GCC can be configured to target nvptx (Nvidia PTX).
Both nvptx offloading and standalone toolchains requires nvptx-tools and newlib 3.0 revision cd31fbb2aea25f94d7ecedc9db16dfc87ab0c316 or later. The nvptx-tools does not have any official point release. However, it is generally stable, and end users are encouraged to use the git master branch.
At present, the nvptx newlib port only support EL/IX level 1. This implies that various file I/O functions beyond printf are not supported. Furthermore, due to PTX restrictions, the supported I/O functions are not re-entrant. However, that's largely irrelevant because when nvptx devices are operating as offloading accelerators, the host processor is responsible for the I/O functionality. Likewise, standalone compilers are restricted to generating code for single-threaded environments. Generally, newlib's default configuration parameters should work out of the box, but newlib also needs to be configured with --enable-newlib-io-long-long. When the defaults are not used, do not enable newlib-register-fini or EL/IX levels 2-4, because those may prevent newlib from building or cause unexpected failures at runtime.
See the specific installation notes, https://gcc.gnu.org/install/specific.html#nvptx-x-none for more details.
GCC nvptx-none Target testing
A stand-alone GCC --target=nvptx-none configuration is useful for getting confidence in the GCC nvptx back end code generation.
tschwinge has scripts: https://github.com/tschwinge/gcc-playground/tree/nvptx-light/master, and occasionally runs these, and fixes or reports any major breakage. Be sure to run TEST-gcc with -j1 only, as otherwise there will be too many "twinkling" test results. It will take a long time: 17 hours on one specific system.
How It Works
The DejaGnu board file for nvptx-none unconditionally specifies -mmainkernel to link in crt0.o, a tiny bit of startup code. The nvptx-none-run tool then loads the PTX code to the GPU, and launches a single-threaded kernel. (This is in contrast to offloading use, where the nvptx libgomp plugin loads PTX code to the GPU, and launches "multi-dimensional" parallelized kernels.)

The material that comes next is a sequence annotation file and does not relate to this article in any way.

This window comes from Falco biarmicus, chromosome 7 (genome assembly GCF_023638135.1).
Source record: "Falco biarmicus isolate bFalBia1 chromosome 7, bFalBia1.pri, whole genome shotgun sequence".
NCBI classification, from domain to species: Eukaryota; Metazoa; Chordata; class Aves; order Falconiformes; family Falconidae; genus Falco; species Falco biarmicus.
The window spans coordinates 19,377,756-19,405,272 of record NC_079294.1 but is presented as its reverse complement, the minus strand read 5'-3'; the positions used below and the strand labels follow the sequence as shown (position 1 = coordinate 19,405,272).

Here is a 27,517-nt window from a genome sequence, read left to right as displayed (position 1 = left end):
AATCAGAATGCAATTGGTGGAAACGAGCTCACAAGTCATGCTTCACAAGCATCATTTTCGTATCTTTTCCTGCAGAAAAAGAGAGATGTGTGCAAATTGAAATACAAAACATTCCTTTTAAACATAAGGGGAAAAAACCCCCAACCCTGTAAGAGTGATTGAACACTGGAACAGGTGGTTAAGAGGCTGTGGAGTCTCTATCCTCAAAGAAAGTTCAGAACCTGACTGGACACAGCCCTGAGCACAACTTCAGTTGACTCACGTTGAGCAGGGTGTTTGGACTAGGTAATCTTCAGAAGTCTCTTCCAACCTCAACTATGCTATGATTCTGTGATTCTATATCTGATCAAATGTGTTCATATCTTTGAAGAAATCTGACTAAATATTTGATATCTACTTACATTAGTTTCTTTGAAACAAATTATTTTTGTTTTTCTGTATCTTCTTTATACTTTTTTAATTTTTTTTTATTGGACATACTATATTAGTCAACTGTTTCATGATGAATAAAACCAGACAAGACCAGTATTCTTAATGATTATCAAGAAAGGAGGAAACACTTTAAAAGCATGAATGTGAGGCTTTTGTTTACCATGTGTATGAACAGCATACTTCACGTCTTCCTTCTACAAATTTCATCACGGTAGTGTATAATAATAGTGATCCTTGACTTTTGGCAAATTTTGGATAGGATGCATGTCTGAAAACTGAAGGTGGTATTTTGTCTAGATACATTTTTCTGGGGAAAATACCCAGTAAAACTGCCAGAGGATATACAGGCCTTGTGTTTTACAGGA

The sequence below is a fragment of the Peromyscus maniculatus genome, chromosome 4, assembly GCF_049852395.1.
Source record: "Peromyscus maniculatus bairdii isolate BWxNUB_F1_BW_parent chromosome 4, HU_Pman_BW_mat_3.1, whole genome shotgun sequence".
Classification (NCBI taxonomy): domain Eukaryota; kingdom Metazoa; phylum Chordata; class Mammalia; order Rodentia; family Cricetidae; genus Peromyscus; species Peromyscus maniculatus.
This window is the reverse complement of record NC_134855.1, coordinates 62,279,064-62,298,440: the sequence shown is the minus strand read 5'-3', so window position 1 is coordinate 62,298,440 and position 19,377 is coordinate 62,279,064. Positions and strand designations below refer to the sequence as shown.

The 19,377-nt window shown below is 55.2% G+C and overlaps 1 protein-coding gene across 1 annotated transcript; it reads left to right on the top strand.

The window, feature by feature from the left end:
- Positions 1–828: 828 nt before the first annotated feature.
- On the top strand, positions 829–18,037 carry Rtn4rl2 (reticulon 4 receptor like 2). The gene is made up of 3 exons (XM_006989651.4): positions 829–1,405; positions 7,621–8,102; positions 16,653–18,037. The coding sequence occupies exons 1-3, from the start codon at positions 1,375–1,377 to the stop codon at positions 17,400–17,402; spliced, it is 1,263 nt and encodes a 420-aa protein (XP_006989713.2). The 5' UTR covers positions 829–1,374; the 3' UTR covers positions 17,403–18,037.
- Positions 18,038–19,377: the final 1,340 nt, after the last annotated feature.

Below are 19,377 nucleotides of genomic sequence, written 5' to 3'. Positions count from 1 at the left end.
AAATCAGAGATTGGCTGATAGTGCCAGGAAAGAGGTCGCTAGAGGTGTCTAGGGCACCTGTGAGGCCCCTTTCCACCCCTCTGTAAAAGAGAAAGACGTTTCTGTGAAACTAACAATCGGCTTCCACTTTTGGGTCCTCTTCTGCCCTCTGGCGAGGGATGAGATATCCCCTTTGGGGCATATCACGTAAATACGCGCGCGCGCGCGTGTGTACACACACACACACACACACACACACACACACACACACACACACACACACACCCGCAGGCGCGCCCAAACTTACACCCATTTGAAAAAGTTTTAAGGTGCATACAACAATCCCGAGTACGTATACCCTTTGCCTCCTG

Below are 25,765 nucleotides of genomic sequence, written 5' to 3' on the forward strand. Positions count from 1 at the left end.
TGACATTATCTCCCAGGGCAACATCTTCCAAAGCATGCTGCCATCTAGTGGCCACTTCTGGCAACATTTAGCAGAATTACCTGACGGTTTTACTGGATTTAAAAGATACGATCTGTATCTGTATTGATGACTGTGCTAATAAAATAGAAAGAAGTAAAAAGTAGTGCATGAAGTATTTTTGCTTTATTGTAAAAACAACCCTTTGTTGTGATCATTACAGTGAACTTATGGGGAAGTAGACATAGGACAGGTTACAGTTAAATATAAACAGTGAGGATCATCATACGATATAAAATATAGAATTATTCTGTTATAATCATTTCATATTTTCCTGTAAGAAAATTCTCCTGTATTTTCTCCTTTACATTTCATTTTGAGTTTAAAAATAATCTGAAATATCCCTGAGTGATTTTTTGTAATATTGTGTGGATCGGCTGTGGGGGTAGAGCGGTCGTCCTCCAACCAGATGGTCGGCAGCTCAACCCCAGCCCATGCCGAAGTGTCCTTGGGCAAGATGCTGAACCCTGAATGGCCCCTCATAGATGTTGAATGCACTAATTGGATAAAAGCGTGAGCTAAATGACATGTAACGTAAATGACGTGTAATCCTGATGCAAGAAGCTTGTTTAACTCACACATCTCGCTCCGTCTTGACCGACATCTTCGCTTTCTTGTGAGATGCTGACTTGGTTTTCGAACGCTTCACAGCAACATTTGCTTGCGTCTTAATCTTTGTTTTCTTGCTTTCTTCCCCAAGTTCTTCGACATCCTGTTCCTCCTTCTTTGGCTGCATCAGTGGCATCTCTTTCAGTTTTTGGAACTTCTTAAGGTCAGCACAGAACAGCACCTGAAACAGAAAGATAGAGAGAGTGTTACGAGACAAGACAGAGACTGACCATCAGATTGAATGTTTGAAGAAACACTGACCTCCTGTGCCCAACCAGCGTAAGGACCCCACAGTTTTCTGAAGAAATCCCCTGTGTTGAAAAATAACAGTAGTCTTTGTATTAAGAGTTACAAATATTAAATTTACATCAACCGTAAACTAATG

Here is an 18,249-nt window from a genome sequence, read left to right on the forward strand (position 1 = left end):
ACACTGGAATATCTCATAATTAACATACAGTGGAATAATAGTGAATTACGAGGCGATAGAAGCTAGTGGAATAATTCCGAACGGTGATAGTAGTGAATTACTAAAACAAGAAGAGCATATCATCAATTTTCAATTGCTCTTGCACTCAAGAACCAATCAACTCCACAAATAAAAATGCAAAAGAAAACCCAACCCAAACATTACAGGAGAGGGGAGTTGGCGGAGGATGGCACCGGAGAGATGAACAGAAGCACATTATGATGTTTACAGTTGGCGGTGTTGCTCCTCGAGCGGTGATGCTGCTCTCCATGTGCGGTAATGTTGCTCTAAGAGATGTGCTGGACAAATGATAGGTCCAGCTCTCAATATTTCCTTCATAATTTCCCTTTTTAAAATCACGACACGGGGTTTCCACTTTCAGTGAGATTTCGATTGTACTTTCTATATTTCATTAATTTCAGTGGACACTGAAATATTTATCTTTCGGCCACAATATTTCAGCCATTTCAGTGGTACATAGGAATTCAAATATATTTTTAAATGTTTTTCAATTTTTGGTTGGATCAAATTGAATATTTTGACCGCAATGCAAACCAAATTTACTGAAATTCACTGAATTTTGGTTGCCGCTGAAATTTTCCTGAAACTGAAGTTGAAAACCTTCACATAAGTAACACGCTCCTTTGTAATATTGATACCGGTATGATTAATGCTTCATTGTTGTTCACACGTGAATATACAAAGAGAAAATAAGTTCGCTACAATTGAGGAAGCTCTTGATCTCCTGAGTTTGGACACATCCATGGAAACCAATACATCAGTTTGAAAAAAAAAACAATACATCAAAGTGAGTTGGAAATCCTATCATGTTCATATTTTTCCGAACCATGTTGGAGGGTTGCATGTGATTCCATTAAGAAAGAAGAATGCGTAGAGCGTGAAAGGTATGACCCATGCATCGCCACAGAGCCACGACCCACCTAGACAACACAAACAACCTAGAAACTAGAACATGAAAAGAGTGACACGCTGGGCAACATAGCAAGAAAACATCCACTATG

Interpreting Test Results
In some regards, the nvptx target is quite different from GCC's usual set of targets, so the test results should be interpreted "differently", too.
As these would be difficult to implement due to the constraints set by PTX itself, the GCC nvptx back end doesn't support setjmp/longjmp, exceptions (?), `alloca`, computed goto, non-local goto, for example.
GCC's C test suite has been mostly cleaned up, but generally, don't expect clean test results -- the value of such testing is in before/after comparison.
To verify that the assembly code generated by GCC's nvptx back end is correct, by default the ptxas tool is invoked, which "chokes" on some test cases of GCC's test suite. That is, for some test cases it crashes, or doesn't terminate in a reasonable amount of time. Several of these have been reported to Nvidia, and ought to be fixed in later versions of the CUDA Toolkit.
The nvptx target uses a "crippled" variant of the DWARF debug information (DWARF2_LINENO_DEBUGGING_INFO), which generally the DWARF test cases have not been adjusted to, so don't expect these to return sensible results.
It's not easy (and, not required for offloading use) to support all of the standard C library, so a good number of test cases will run into missing functionality there.
For the same reason, only a "minimal" variant of the Fortran support library (libgfortran) is built, so a good number of Fortran test cases will run into missing functionality there.
The C++ support library (libstdc++) is not built at all, so all test cases depending on it will fail.
All this could be improved, but the focus has been on these aspects that are useful for parallelized code offloading, which, for example, file I/O is not a part of.